Coriolanus was summed up for me when the lady sitting next to me read aloud her latest Facebook status: “Who thought a three hour long outdoor production of Shakespeare in February was a good idea!?” I have to ask the same question.
There were great things about this production. Its political resonance was foremost: Coriolanus was a brave choice but an apt one and its dramatization of the conflicts between people and authority, of the negative potential of an unpopular leader, couldn’t help but speak to Cameron’s Britain. Julia Padfield’s set played up this aspect, with posters imagining an election that predates Shakespeare’s opening. In this version, the strewing of ballot papers before the first scene became a pointed reminder of events last May.
Acting was even, with some performances standing out. Will Taylor as Coriolanus had the imposing physical presence, although his movements were a little rigid and words began to be lost towards the end of the play. Hugh Tappin and Laura Gledhill had an excellent chemistry as the play’s villains but Gledhill could do with a little more projection. Felix Grainger was a strong and sustained Menenius.
But the interest of the play came from the performances of Annie Hayter, Victoria Gawlik and Georgie Murphy, as Aufidius, Volumnia and Cominius. Each actor brought a compelling firmness to her role, so that each became as threatening as the tyrannical Coriolanus. Volumnia’s closing speech was powerfully delivered, and I enjoyed the physicality of Hayter’s relationship with Shakespeare’s hero.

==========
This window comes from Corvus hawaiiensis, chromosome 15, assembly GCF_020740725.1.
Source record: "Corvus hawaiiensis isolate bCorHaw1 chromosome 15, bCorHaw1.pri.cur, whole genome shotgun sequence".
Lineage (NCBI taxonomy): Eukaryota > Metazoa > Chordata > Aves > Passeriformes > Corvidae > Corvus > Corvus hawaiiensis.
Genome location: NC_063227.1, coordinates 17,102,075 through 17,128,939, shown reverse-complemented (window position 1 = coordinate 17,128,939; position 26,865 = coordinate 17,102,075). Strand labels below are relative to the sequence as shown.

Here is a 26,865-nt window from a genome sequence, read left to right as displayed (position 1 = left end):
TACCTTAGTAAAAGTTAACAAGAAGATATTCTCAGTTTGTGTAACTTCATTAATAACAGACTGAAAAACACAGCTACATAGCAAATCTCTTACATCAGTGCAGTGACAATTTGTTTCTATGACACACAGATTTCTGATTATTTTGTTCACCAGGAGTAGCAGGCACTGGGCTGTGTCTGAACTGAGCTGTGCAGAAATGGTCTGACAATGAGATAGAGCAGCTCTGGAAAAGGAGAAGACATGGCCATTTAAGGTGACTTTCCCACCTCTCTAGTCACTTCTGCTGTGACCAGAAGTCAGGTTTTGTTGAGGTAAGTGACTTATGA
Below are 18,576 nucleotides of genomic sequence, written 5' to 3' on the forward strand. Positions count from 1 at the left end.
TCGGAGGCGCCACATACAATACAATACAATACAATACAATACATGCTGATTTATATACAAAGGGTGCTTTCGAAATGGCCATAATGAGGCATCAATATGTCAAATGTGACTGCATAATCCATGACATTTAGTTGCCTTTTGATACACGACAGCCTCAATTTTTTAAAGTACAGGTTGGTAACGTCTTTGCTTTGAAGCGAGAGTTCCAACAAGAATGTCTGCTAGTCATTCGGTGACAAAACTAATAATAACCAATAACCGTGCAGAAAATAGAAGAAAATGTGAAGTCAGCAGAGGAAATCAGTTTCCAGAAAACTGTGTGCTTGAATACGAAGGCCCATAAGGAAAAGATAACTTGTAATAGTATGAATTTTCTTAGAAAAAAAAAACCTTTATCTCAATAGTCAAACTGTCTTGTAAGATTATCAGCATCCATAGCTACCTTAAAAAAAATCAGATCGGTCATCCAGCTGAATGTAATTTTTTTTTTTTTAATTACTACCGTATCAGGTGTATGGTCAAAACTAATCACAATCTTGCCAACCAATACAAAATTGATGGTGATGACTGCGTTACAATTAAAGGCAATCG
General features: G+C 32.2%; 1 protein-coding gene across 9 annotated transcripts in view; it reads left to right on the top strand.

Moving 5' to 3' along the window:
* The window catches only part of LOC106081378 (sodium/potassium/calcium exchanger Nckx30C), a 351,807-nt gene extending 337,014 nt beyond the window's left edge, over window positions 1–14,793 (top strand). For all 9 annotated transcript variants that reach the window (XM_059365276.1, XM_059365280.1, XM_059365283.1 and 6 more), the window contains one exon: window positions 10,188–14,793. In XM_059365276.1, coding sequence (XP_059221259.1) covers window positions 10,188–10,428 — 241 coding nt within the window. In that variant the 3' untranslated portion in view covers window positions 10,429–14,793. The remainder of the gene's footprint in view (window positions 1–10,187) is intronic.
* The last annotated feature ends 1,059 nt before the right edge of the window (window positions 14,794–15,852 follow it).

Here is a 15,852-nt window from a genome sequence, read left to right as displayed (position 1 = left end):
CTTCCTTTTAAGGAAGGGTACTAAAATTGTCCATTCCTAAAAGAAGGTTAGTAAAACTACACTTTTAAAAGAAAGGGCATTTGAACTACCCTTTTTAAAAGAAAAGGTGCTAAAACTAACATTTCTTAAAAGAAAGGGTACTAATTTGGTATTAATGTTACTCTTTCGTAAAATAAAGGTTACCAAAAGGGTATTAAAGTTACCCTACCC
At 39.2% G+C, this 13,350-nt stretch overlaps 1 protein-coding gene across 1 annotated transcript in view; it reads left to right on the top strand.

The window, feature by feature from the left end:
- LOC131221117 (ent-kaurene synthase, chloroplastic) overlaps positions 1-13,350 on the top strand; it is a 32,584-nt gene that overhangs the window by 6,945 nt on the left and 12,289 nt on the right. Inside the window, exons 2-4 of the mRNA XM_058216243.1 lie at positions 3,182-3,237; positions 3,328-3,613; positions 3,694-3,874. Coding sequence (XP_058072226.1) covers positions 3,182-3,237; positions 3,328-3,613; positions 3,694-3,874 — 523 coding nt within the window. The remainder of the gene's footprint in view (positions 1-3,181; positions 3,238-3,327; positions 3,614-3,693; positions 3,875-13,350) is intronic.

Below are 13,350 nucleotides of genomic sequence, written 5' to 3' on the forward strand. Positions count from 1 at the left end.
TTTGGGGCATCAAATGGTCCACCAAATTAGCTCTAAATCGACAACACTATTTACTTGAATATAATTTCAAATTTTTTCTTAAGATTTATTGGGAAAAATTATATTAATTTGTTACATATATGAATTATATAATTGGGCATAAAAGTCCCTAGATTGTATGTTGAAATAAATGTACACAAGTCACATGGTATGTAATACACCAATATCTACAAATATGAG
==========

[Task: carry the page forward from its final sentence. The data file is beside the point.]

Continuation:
Mainly though, it was just really, really, cold. So cold that my feet were disfigured when I returned to my room and it took a warm shower to revive me. So cold that an audience could bond over its mutual experience of that cold. When the lady next to me offered to share the blanket that she’d been savvy enough to bring and I – hapless student – had not, I politely declined. But on a second offer a little way in, whispering “don’t be proud”, she received eager acceptance. We shivered away together under communal blanket, surrounded by huddled communal mass. I’m pretty sure every discussion I overheard during the interval was a variation on “My feet are freezing”.
Our freezing extremities took precedence over anything the play had to offer and that was a real shame. Concentration was palpably waning towards the end of the long first-half and moments of dialogue were lost to stiff fidgeting and murmurs of “this is really cold”. I found that all I could focus on was the prospect of finding somewhere to thaw, and quickly. On the other hand, the actors put up an impressive fight; all were seemingly impervious to what was literally paralyzing the rest of us. They really do deserve applause for that and so does director Lucy Clarke, for the sheer audacity of staging Shakespeare outdoors in mid-February.
I think it’s doubtful I’ll forget my experience in Regent’s Park quad. But that’s sadly more because I don’t actually think I’ve ever reached that level of numbness than a tribute to the endeavours of the team behind Coriolanus.